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A New York judge denied United Peace & Justice a permit to march in protest of a potential U.S. invasion of Iraq. This sort of saves me some of the intense conflict I was experiencing at the prospect of marching. I absolutely believe in the cause and think, particularly in New York, it's an important public statement to make. However, I hate chanting. Really hate it. I don't even like applauding, and I have always resented that first guy to initiate a standing ovation after a performance. It's often far too generous, but puts others in the awkward place of accomodating a social obligation out of guilt. I usually protest this move, but I do hate to be the one guy who has to defend his honest but preferably silent opinion of a lukewarm (or even good) performance. "I'm sorry I didn't give ZWAN a standing-O. I just thought their sound engineer could have worked a little harder. The bass was mixed too low. There! I said it!! The show's up there, everyone."

That's how I feel about protests. I come for the same reasons everyone else does, but that doesn't mean I'm just like everyone else. If you don't chant at a protest, sometimes you're regarded as an interloper. I don't interlope. I swear, even if it seems the contrary is true.

But this has very little to do with the NY Times article I just read. The story mentioned the city's proposed alternative to a march on the UN. Here is a section of that counter-proposal:

The city's counteroffer included the rally at Dag Hammarskjold Plaza, 47th Street and First Avenue, which is within view of the United Nations. An overflow crowd of any size could be accommodated in pens on First Avenue, the police said.

Pens! Just like freedom, only more organized. It's like the city is constructing ready-made holding cells for the protestors. I'd hate to have to go back to the group with that proposal.


"OK, here's the deal. We can still protest, which is great. Let's not forget how great that is. We won't quite be able to march on the UN building, though. Please. Please just give me a second. We can't march on the UN, true, but we can march a few blocks away, where some of you, if you crane your necks hard enough, will be able to see bits of the UN building. It is recommended that these people describe what they see to the others who cannot see the building. That way we will all be apprised of which direction to face while yelling from the safe confinement of our chain-link and razor wire 'protest pens.'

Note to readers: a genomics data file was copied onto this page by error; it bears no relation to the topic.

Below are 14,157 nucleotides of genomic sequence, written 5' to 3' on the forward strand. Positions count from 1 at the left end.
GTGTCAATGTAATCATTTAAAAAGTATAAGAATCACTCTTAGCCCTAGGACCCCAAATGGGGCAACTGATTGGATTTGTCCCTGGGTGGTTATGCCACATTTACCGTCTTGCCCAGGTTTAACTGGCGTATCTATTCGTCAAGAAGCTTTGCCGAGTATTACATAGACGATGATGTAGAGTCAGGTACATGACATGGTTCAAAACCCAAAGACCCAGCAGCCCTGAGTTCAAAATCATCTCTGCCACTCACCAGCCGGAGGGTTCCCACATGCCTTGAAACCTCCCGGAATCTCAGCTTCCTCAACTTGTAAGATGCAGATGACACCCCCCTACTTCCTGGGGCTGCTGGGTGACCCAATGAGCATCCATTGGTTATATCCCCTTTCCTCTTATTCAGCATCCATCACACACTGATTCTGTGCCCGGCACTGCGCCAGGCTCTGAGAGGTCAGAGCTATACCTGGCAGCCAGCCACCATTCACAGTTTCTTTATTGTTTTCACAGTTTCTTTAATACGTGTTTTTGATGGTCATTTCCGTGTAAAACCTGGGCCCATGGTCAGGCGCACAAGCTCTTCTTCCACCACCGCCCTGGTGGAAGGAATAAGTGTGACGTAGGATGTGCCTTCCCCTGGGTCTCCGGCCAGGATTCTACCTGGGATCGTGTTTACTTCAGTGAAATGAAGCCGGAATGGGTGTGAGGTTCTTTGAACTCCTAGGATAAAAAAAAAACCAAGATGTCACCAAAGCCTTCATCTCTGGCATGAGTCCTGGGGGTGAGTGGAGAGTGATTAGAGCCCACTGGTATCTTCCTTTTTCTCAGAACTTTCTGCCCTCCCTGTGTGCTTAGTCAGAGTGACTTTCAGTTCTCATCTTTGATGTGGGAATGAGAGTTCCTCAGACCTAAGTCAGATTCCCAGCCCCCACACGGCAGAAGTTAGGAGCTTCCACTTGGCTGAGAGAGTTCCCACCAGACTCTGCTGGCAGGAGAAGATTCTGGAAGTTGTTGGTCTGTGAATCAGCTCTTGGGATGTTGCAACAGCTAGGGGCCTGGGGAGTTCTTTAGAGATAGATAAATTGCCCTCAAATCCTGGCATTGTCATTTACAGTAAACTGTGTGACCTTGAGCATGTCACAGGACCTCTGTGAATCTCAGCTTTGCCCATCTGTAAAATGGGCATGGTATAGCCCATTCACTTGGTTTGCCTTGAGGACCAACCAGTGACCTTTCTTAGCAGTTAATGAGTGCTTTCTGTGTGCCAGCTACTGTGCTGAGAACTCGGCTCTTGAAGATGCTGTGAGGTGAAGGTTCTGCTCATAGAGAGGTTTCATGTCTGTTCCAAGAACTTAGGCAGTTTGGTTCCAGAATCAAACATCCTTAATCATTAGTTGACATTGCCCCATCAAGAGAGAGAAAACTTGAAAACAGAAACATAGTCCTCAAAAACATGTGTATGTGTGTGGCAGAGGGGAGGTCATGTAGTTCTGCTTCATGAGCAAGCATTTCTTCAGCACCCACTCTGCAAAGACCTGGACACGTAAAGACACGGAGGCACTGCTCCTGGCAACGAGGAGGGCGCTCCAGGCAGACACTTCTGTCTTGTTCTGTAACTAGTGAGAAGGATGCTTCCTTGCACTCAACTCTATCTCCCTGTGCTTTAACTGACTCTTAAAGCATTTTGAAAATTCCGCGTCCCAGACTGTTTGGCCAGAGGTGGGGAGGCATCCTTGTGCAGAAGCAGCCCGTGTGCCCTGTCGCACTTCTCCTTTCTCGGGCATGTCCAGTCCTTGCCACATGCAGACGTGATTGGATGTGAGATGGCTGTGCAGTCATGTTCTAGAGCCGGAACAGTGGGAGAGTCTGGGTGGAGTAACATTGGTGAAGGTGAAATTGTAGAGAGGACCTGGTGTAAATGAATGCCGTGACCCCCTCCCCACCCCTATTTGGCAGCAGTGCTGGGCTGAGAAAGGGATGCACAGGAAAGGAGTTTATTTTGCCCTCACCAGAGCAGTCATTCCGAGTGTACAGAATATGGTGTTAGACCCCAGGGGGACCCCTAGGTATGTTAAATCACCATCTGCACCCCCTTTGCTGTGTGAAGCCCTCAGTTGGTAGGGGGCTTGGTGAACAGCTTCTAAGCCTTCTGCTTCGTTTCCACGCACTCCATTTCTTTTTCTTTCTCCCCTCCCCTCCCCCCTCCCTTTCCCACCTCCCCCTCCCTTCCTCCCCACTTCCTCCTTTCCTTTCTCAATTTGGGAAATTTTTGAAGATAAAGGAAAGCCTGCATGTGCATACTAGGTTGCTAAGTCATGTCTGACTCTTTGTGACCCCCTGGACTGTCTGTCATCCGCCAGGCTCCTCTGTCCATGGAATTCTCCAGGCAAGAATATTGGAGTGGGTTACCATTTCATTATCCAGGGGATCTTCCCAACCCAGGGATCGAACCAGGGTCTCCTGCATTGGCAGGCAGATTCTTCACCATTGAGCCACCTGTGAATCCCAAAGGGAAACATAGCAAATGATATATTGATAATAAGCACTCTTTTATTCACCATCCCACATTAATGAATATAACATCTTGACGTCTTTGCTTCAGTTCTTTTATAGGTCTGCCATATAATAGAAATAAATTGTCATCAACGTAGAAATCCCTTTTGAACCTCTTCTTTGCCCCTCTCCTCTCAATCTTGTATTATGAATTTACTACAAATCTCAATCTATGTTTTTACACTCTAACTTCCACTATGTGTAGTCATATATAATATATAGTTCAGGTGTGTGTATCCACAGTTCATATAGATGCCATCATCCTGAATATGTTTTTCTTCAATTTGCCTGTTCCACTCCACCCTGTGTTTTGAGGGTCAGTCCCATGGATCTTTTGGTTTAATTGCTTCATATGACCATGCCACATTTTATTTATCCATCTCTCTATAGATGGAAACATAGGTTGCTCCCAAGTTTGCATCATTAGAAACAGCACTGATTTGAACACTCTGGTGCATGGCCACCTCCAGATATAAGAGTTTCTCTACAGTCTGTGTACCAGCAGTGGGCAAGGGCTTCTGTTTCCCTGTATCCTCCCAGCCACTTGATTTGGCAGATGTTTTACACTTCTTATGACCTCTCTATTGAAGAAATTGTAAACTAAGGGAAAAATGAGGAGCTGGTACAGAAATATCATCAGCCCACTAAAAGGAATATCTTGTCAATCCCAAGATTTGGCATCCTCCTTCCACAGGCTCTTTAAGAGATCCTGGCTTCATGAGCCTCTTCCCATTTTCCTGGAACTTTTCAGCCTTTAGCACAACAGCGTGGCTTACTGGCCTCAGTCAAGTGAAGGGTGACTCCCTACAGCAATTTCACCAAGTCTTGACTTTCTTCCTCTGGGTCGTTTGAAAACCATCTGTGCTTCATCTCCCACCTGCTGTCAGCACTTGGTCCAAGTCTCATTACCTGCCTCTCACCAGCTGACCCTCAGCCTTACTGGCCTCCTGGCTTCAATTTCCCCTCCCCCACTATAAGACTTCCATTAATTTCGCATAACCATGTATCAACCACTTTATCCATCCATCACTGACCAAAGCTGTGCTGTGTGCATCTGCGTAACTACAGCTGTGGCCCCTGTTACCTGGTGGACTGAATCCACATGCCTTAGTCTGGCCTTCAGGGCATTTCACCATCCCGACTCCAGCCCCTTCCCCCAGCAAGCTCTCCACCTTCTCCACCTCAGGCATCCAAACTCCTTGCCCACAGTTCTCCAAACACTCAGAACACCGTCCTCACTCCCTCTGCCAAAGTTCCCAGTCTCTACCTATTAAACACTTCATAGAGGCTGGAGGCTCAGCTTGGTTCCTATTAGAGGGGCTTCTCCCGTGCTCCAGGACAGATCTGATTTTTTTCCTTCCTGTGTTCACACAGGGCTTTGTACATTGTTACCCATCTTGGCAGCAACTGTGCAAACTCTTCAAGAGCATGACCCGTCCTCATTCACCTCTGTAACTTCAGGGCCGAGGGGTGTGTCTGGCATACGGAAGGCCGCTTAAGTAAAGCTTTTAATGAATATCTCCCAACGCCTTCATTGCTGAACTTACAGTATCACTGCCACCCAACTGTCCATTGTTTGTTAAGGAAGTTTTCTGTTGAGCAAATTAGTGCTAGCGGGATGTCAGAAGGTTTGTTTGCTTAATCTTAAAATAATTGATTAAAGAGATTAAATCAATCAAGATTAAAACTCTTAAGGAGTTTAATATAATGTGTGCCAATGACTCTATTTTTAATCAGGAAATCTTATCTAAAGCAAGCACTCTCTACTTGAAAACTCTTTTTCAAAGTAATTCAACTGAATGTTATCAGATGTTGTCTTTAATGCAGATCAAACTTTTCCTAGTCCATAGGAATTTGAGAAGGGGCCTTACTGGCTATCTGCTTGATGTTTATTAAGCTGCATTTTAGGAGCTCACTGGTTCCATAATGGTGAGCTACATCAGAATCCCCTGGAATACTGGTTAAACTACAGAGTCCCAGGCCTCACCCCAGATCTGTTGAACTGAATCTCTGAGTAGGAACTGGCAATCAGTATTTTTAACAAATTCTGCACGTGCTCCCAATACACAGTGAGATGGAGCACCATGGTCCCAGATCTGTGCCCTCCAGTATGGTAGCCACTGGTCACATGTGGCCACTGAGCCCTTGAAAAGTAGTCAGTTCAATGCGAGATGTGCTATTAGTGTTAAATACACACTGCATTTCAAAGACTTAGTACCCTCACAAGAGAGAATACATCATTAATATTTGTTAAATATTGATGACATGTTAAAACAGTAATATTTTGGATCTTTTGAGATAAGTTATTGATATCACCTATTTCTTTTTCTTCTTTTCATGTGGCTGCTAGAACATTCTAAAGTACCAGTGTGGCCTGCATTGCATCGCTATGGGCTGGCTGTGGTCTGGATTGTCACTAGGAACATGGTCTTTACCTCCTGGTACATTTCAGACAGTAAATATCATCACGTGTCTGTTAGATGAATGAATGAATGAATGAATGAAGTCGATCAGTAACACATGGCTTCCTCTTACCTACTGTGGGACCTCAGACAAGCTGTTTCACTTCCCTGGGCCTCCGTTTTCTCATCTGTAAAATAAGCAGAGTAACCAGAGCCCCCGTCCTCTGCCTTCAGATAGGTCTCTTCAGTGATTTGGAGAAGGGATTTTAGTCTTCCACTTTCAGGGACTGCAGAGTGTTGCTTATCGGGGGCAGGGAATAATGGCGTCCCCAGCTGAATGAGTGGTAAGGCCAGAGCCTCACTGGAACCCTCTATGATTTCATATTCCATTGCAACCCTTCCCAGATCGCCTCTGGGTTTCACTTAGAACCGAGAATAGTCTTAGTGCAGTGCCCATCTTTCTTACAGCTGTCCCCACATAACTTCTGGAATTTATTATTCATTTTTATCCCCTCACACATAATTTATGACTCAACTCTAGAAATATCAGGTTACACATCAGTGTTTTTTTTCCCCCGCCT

"Alternately, to avoid confusion we have been granted persmission to construct a fake UN building at 3/5 scale, using 100% recyclable materials. Remember, that is a time-permitting item and, provided our view of the UN building from 47th street is decent, the model construction will become priority level 'tan.'

"Oh, and technically we can't march. This isn't such a big deal because it would be difficult to march inside our protest pens, anyway. But before you get upset, our lawyers are working very hard right now to grant us a "walking in place" permit which would enable us to simulate a march on the UN building. I've already recruited several volunteers who are willing to drag the 3/5th scale UN model -should its construction be required - behind their pickup trucks to give the appearance of being 'marched upon' by our 10,000 protestors.

"What's that? No, that wasn't a mistake. I said '10,000.' It seems the city is only able to guarantee the protection and safety of 1/10th of our projected masses for this anti-war march-in-place near the United Nations building. But let's make the best of it. The government is about to feel our mighty roar of protest, and clearly it is already listening! Get ready to march in place!! Oh, one more thing: no chanting. The residents of Tudor City have said they'd call the police if it's too noisy. FOR PEACE!!!"

WE FIRST MET ON 02.11.2003

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